a) Once again we get a generic “Hello ,” and a subject line equally as personal “Regarding your website.” How comforting!
b) Did you notice the sender’s email address? “.de” is the 2-letter country code for Germany (de = Deutschland) This email was sent from Germany. A WHOIS look up of the domain shows that it is registered in Berlin, Germany. Did Paul disclose that point in the email?

Spam at best! Just delete.

 4. You Are Not Getting Enough Traffic!
5-You are not getting enough traffic

a) “Hi [website name] Team” ….yeah, really personal.
b) This email looks pretty slick until you realize that it can be pitched to any website owner because there isn’t a stitch of personal information in it.
c) We’ll give you 10 points if you can find the company’s name anywhere in this email!
d) MAJOR RED FLAG: “P.S: This is our marketing strategy to use a Gmail account. Once you reply us back we will communicate with you through our corporate Email ID.” You’re kidding, right? And the grammar in this last line leads us to suspect that English is not John Locke’s first language. …assuming his name is John Locke.
Buzz off Mr. Senior SEO Advisor of some unknown company! Delete, delete, delete!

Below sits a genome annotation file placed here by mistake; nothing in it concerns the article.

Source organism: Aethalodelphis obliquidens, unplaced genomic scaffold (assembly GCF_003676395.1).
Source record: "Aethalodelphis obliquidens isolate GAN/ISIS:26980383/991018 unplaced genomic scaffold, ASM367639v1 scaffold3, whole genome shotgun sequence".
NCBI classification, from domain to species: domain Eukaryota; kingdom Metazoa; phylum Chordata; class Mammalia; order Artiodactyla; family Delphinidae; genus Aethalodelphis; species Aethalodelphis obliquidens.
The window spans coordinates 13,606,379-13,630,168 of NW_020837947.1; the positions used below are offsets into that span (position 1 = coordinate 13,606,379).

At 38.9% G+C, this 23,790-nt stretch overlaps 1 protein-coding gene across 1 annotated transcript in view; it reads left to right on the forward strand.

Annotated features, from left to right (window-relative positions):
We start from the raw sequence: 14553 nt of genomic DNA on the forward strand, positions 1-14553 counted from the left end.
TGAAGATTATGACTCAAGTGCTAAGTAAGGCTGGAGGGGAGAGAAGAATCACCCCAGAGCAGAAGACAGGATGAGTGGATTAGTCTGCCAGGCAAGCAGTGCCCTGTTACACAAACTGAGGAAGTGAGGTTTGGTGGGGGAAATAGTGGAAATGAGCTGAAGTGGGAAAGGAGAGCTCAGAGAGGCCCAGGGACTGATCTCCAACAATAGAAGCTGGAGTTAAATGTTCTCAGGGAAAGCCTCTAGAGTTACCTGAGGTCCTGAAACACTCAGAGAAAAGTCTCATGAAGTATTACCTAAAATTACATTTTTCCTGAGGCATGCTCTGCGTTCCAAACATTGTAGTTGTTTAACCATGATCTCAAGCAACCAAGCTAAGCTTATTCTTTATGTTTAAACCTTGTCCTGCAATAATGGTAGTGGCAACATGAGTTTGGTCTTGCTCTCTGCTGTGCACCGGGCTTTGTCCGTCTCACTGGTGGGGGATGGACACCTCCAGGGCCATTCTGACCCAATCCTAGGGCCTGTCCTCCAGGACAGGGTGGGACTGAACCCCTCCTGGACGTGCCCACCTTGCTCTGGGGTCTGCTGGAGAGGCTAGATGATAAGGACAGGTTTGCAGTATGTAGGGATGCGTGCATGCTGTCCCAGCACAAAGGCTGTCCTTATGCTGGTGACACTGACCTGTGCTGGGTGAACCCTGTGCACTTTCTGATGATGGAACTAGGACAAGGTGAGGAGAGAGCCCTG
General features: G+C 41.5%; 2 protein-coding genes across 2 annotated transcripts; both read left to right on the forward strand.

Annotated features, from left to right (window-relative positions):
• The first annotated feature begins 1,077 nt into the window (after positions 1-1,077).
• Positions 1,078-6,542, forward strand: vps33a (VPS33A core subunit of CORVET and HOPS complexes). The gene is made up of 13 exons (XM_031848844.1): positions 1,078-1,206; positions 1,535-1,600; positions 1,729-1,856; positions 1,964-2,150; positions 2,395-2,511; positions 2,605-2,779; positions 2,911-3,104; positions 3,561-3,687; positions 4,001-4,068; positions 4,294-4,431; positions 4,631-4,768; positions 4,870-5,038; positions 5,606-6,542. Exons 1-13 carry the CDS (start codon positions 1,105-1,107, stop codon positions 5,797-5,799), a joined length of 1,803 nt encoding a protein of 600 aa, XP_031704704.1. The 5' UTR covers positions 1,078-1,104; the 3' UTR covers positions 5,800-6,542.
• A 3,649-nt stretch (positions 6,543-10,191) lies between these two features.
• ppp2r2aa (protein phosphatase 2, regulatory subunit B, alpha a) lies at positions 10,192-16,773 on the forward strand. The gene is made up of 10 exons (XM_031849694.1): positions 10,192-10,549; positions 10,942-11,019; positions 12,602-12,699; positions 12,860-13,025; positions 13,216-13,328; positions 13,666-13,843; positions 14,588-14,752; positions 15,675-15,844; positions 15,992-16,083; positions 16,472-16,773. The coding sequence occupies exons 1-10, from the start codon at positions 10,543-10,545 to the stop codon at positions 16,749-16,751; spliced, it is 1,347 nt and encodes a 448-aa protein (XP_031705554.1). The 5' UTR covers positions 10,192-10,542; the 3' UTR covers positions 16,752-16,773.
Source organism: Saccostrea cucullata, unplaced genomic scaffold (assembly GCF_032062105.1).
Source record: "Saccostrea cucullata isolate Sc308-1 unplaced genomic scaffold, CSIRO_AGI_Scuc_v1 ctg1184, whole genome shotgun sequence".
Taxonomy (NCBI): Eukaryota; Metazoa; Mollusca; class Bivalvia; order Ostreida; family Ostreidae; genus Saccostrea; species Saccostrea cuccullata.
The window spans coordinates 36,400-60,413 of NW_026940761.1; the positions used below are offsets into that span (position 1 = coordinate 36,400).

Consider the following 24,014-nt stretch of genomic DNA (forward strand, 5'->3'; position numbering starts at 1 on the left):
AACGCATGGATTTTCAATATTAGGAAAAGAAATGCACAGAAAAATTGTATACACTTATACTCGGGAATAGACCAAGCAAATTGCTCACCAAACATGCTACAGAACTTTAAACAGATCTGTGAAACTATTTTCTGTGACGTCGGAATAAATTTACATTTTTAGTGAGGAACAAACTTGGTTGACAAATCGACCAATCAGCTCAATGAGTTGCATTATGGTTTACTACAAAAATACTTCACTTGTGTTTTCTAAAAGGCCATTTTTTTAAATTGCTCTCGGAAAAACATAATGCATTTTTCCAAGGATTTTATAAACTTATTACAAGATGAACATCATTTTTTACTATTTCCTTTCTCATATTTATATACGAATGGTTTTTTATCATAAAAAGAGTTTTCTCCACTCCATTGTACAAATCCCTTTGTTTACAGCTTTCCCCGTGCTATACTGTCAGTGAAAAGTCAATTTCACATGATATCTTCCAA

5. We Prepared a Website Study for You
6-We prepared a website study for you 2

a) Finally, an email with a personal touch… “Dear Joshua.” The problem is that Joshua has nothing to do with this school’s website. In fact, three employees at a school received identical copies of this email. None of them had anything to do with maintaining or administering the school’s website.
b) Do you see a company name? Not really. We used a WHOIS tool to look up website ownership of “” (Be careful as you read Erica’s email address. It looks like ‘’ but is actually ‘’) It turns out that is registered through a proxy privacy service in Panama. The real ownership is hidden from us by this proxy service.
c)  The WHOIS did tell us that the domain was registered on August 14, 2013…. Less than 4 weeks before we received the solicitation.  Not such a horrible thing but when combined with these other concerns, it doesn’t inspire confidence in the legitimacy of this email.
d) And hey, why would Erica send an email from even though she says it is from anyway?

See that little link at the bottom: “click here” if you no longer wish to hear from me? You may be tempted but don’t do it! You’re just going to confirm that you open and read spam emails, making your email address more valuable to the spammers!

Once again, the moral of this story is to keep a healthy dose of skepticism when you open your inbox. Our advice is simple. Never respond to unsolicited pitches for anything. If you need website improvements look for local businesses or do a search yourself to find a company you can verify personally. Or better yet, get recommendations from other business owners you trust.